>>> - implementations *could* support the old symbols for a while if they wanted to (e.g., MPI_SEND, mpi_send, mpi_send_, mpi_send__)
>> How? Each routine can only be mapped to a single
>> symbol. Hence, either the mpi_send calls mpi_send_
>> or mpi_send_f.
> Weak symbols.

No, weak symbols won't be sufficient - either the routine
calls mpi_send_ or mpi_send_f - it can't call both. I don't
think supporting the old symbols is possible. Whether
that's a deal breaker or not will be up to the forum, though
(it may well not be).

>>> But that being said, what's the problem with testing for the optional arguments?  You're in a tool already, meaning that performance overhead is already assumed to be somewhere between (nonzero <--> high), so what's 1 or 2 more "if" statements?
>> Perhaps I didn't understand the proposal: as I understand Craig's
>> proposal, any routine that would have an optional status argument
>> would now have two corresponding C routines.
> It would have 2 corresponding symbols; they don't have to be implemented in C.


>> Supporting that
>> in the tools is not a big deal, but having such naming exceptions
>> and identifying which routines fall into this category can be hard
>> for wrapper code generators (most tools generate the Fortran
>> interface through a series of scripts).
> Is that really a criteria to prevent moving the Fortran MPI interface forward?

I didn't say prevent - I just want to know all the implications
that this will have.

> Indeed, implementing array subsections (dope vectors) is likely to be a royal PITA for MPI implementors.  But it's clearly something that users want/need.
> My point: implementors saying "it's haaarrdd!" is not (always) a good excuse to prevent doing something.  ;-)

But if its unnecessarily hard and we can get the same functionality
easier, then why not? :) The idea of having different interface names
depending on the routine and its functionality makes me a bit
worried. Since we won't have a full MPI 3.0 implementation anytime
(soon) - as with MPI 2.2 - tools often scan the header file and create
a custom version of the tool for the MPI implementation. Having
too many special cases and having to deduce the names with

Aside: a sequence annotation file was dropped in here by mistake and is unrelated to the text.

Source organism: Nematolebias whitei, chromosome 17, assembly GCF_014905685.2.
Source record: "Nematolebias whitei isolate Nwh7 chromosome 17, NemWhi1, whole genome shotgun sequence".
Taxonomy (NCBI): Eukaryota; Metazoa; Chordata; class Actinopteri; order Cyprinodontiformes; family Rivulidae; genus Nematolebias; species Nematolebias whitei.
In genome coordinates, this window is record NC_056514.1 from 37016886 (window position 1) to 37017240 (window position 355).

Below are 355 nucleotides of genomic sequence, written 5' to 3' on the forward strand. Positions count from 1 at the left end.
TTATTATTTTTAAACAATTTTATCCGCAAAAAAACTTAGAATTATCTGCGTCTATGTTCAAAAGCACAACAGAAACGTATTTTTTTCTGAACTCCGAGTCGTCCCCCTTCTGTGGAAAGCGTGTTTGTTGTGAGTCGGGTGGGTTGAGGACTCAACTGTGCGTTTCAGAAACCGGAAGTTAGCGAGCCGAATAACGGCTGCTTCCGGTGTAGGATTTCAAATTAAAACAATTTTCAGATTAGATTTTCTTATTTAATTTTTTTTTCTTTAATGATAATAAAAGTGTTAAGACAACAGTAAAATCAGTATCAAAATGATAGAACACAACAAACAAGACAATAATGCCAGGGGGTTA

that, could be a problem.

>> Not if the above decision tree is true - if I use MPI 2.2 compliant
>> code (no MPI-3 features) and I use MPI 2.2 tools, but compile it
>> against an MPI-3 implementation with Craig's proposal, I won't 
>> be able to intercept any Fortran calls anymore, since the 
>> implementation now calls the _f routines.
> The Forum has clearly said many times that MPI-3 is free to break ABI backwards compatibility (and possibly even source code compatibility, although I would not say that everyone on the Forum agrees with that -- in fact, it's a pretty unpopular view).

Sure - and I am personally probably fine with that.

> So using an MPI-2.2 tool or application with an MPI-3 implementation without recompiling that tool/application (and updating/adapting tools who are looking for specific implementation features like symbols) -- yes, I can see how that would be problematic.

Recompiling is fine, but won't solve the issue here - things
still won't work anymore. 

I understand that this may be necessary here and we may have
to live with it (I'll try to get more feedback from the tools community
on the implications), but we need to make this part very clear
to tool writers and users.

>> This basically breaks
>> backwards compatibility. I realize that we said that this may be
>> the case for MPI, but its certainly an issue we need to be aware
>> off. Also, we do have applications, as far as I know, that use the
>> PMPI interface for themselves - hence, you would not only
>> break tools, but also some applications.
> The Forum will need to decide if this is important.  
> My (current) feeling is that given the time lapse before this still will be necessary, there's plenty of time for tools and applications to adapt.  Put differently (and more harshly): application and tool writer laziness is not a good reason to inhibit progress.

Sure :)

> Also, there is always the point that if your application / tool uses some MPI-2.2-but-not-MPI-3.0 feature, you can always use an older MPI(-2.x) implementation.

Will those still be around - are you planning to have a maintained
Open MPI 2.2 branch around?


> -- 
> Jeff Squyres
> jsquyres at cisco.com
> For corporate legal information go to:
> http://www.cisco.com/web/about/doing_business/legal/cri/

Martin Schulz, schulzm at llnl.gov, http://people.llnl.gov/schulzm
CASC @ Lawrence Livermore National Laboratory, Livermore, USA